Now, I do not know how Thanksgiving at all of my cousins' homes end, but I do know how it used to end at 2846.

The turkey enzymes would hit people differently--the young 'uns would go out and play hockey in our driveway, with the vast majority of the other attendees finding couches, chairs, or the floor to conk out due to the 'turkey daze'.

One Thanksgiving, Rose and I and a few others were talking up in the library, with dozens of bodies snoring downstairs in the living room. I heard the front door open--a hockey player back in to get warm, no doubt,and then small steps going from room to room, then suddenly pounding up the stairs.

A wide eyed Nick, age about eight, gasping for breath, finally shouted, 'Mom, there are dead bodies everywhere I look!!'

Yup, Thanksgiving at the Kinsellas.

Sue Kinsella said...

I don't know if it was the same as Nick's Thanksgiving of dead people, but I do remember succumbing one year and falling asleep on the floor in the living room at 2846. Usually I wasn't one of the sleepers, but that year the turkey must have been especially potent. I woke up a couple hours later shocked that I could have gotten comfortable on the floor but feeling wrapped in family, as father, brothers, cousins, and other assorted special people all snoozed around me.

Sue Kinsella said...

I just want to say again how much I appreciate these stories that Mom is writing about our shared family history. Despite thousands of times when I asked when I was little, "Tell me about when you were a kid!" and getting wonderful stories then, the stories - and pictures - she has been putting on this blog now are all new to me. Such treasures!

So Mom and Uncle Harold, a continuous loop: "Tell me a story about when you were a kid!" Thank you so much.

Julie Riber said...

Most of my memories center around what was on the table, not on the couches afterward since there wasn't a lot of room to recline. We usually spent Thanksgiving dinners at Uncle Larry and Aunt Edna Lochner. They had 8 kids and with 5 in ours we had quite a spread. Aunt Edna was an awesome cook. Meals always consisted of the usual. In addition I've come to believe that besides the turkey, dressing, mashed potatoes, gravy there has to be sweet potatoes, butternut squash, green bean casserole, Parkerhouse rolls and jellied cranberry sauce straight out of the can. Mom used to always bring green jello w/cottage cheese and pineapple and/or orange jello w/shredded carrots and celery. I'll pass on that today.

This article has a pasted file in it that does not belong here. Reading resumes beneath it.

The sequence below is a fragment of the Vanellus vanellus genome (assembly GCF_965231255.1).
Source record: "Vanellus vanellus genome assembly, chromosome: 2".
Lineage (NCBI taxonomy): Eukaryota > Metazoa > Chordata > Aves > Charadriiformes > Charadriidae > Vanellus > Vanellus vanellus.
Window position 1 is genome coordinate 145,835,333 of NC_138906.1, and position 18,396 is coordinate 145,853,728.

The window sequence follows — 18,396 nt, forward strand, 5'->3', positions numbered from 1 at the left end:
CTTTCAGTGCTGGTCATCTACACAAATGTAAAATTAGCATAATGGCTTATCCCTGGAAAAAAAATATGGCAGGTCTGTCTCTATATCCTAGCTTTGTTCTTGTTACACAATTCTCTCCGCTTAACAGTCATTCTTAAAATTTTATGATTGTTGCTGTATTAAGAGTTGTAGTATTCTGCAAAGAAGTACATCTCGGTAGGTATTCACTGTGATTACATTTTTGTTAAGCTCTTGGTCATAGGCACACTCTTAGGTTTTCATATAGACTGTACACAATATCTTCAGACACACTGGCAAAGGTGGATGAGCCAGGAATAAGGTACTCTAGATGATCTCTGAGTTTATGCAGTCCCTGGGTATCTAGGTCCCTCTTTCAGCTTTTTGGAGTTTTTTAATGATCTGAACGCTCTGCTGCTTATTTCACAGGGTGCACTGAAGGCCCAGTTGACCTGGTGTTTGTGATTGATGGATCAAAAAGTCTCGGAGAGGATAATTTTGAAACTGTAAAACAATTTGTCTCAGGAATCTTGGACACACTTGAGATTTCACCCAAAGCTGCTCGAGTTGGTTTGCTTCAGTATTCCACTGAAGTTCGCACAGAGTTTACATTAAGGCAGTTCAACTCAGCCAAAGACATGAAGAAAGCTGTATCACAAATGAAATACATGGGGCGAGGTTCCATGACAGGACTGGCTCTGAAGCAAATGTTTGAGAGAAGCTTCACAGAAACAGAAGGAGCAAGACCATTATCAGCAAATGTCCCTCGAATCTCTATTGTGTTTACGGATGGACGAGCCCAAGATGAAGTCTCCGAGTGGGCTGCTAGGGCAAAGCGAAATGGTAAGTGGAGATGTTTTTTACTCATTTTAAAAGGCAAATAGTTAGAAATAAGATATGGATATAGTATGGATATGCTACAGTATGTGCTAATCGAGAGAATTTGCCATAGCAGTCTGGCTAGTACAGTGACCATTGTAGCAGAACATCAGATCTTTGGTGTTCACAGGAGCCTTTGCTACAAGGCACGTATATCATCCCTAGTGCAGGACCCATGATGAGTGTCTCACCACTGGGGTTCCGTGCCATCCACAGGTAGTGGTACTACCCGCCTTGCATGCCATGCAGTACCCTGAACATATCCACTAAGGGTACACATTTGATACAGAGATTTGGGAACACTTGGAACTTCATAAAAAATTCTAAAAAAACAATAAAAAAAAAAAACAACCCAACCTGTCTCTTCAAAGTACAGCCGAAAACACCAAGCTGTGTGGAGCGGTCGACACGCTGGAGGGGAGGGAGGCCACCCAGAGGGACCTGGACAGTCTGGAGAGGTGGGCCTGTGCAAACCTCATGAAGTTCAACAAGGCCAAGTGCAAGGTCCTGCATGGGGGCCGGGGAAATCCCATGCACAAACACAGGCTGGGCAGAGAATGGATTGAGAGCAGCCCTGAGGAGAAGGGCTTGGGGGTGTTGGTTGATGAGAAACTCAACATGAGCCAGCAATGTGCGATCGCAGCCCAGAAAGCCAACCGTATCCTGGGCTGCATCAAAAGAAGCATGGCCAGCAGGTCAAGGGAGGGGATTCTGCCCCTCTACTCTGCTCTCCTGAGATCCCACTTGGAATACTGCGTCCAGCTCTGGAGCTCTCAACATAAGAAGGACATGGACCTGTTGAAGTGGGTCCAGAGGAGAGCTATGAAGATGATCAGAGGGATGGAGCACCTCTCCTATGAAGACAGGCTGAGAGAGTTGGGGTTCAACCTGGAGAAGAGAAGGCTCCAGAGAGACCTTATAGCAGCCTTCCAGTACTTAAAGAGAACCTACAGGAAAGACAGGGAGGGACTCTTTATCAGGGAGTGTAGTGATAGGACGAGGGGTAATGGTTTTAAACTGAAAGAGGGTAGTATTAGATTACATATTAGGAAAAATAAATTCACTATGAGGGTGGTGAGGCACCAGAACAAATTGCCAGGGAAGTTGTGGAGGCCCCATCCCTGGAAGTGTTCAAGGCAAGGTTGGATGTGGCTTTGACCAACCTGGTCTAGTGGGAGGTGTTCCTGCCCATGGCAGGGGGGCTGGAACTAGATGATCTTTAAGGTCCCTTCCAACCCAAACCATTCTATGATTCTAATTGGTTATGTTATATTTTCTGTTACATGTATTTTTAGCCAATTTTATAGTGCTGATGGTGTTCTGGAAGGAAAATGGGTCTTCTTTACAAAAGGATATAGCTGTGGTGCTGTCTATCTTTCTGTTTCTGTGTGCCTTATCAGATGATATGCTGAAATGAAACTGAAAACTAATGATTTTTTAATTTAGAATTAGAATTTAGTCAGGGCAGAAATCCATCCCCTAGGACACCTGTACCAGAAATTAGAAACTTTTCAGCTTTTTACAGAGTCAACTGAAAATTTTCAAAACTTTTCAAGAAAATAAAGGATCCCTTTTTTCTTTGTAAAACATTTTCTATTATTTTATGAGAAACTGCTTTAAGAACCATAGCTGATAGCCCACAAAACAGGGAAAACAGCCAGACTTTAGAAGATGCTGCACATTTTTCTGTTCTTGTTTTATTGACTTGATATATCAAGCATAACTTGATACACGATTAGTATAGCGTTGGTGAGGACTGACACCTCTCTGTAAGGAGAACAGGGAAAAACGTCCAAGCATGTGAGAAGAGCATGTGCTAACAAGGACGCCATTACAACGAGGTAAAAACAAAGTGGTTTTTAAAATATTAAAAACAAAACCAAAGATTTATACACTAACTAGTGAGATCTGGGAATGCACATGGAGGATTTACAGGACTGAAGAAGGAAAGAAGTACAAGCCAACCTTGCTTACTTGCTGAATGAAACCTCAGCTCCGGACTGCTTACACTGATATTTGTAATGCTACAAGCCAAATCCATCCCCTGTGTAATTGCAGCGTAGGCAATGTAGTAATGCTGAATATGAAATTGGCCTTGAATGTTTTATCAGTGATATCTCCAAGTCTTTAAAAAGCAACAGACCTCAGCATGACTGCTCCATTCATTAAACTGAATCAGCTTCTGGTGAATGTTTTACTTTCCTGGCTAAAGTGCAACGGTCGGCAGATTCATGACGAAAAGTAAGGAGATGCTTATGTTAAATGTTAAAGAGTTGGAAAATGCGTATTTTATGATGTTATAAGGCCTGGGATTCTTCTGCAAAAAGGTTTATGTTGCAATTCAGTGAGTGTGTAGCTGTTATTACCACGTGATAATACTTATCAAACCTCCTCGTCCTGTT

More recent memories are of a Thanksgiving we had right here in Louviers. There were 10 of us around the table, including my girlfriend's 80 year-old mother. Wes had eaten his fill and was headed off to take a potty break. He slowly walked around the table and off toward the bathroom when all of a sudden Ma let out a blood-curdling scream. The smell that followed my husband was enough to clear the room as we threw open the patio door, all gasping for fresh air. Since then, Wes is not allowed to eat turkey unless he does so outside.

Nance said...

Omigosh! Wes is part of the family! And I thought that was just Taylor tradition!

The boys in my family always had to see who could come up with the noisiest, most raunchy after-dnner noisemaker -- and we always exited the area very quickly to get some fresh air! If they lined up their rearend in your direction -- get out of the way quick! Boy, and when they got together with Uncle Harold -- wait a minute, who taught who here?!

Gee, I miss all those "quality" moments we used to share!